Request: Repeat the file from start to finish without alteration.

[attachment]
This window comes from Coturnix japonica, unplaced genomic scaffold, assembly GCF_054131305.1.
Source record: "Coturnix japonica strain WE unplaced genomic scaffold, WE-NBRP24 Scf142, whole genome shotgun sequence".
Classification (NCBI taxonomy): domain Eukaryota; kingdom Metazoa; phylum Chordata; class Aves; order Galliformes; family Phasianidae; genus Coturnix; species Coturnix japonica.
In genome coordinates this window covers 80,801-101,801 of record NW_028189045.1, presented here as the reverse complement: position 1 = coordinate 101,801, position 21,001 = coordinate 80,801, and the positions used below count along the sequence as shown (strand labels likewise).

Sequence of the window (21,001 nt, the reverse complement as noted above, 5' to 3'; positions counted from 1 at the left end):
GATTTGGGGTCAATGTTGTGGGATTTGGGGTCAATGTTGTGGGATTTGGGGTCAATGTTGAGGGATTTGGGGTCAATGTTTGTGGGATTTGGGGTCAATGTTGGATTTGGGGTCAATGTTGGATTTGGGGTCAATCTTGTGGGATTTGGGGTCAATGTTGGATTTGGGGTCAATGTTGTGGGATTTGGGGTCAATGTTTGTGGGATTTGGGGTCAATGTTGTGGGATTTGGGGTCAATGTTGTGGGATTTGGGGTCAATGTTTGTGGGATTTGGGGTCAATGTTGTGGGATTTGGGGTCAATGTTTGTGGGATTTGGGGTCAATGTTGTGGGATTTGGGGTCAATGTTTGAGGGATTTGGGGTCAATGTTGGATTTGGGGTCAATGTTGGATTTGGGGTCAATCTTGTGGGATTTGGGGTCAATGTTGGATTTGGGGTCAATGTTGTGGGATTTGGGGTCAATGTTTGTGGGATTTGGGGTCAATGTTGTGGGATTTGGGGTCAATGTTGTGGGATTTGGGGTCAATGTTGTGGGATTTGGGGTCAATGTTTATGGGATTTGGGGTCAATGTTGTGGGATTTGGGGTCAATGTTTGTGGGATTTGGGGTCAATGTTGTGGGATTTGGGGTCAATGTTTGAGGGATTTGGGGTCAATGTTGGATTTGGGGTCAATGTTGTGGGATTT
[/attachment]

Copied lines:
This window comes from Coturnix japonica, unplaced genomic scaffold, assembly GCF_054131305.1.
Source record: "Coturnix japonica strain WE unplaced genomic scaffold, WE-NBRP24 Scf142, whole genome shotgun sequence".
Classification (NCBI taxonomy): domain Eukaryota; kingdom Metazoa; phylum Chordata; class Aves; order Galliformes; family Phasianidae; genus Coturnix; species Coturnix japonica.
In genome coordinates this window covers 80,801-101,801 of record NW_028189045.1, presented here as the reverse complement: position 1 = coordinate 101,801, position 21,001 = coordinate 80,801, and the positions used below count along the sequence as shown (strand labels likewise).

Sequence of the window (21,001 nt, the reverse complement as noted above, 5' to 3'; positions counted from 1 at the left end):
GATTTGGGGTCAATGTTGTGGGATTTGGGGTCAATGTTGTGGGATTTGGGGTCAATGTTGAGGGATTTGGGGTCAATGTTTGTGGGATTTGGGGTCAATGTTGGATTTGGGGTCAATGTTGGATTTGGGGTCAATCTTGTGGGATTTGGGGTCAATGTTGGATTTGGGGTCAATGTTGTGGGATTTGGGGTCAATGTTTGTGGGATTTGGGGTCAATGTTGTGGGATTTGGGGTCAATGTTGTGGGATTTGGGGTCAATGTTTGTGGGATTTGGGGTCAATGTTGTGGGATTTGGGGTCAATGTTTGTGGGATTTGGGGTCAATGTTGTGGGATTTGGGGTCAATGTTTGAGGGATTTGGGGTCAATGTTGGATTTGGGGTCAATGTTGGATTTGGGGTCAATCTTGTGGGATTTGGGGTCAATGTTGGATTTGGGGTCAATGTTGTGGGATTTGGGGTCAATGTTTGTGGGATTTGGGGTCAATGTTGTGGGATTTGGGGTCAATGTTGTGGGATTTGGGGTCAATGTTGTGGGATTTGGGGTCAATGTTTATGGGATTTGGGGTCAATGTTGTGGGATTTGGGGTCAATGTTTGTGGGATTTGGGGTCAATGTTGTGGGATTTGGGGTCAATGTTTGAGGGATTTGGGGTCAATGTTGGATTTGGGGTCAATGTTGTGGGATTT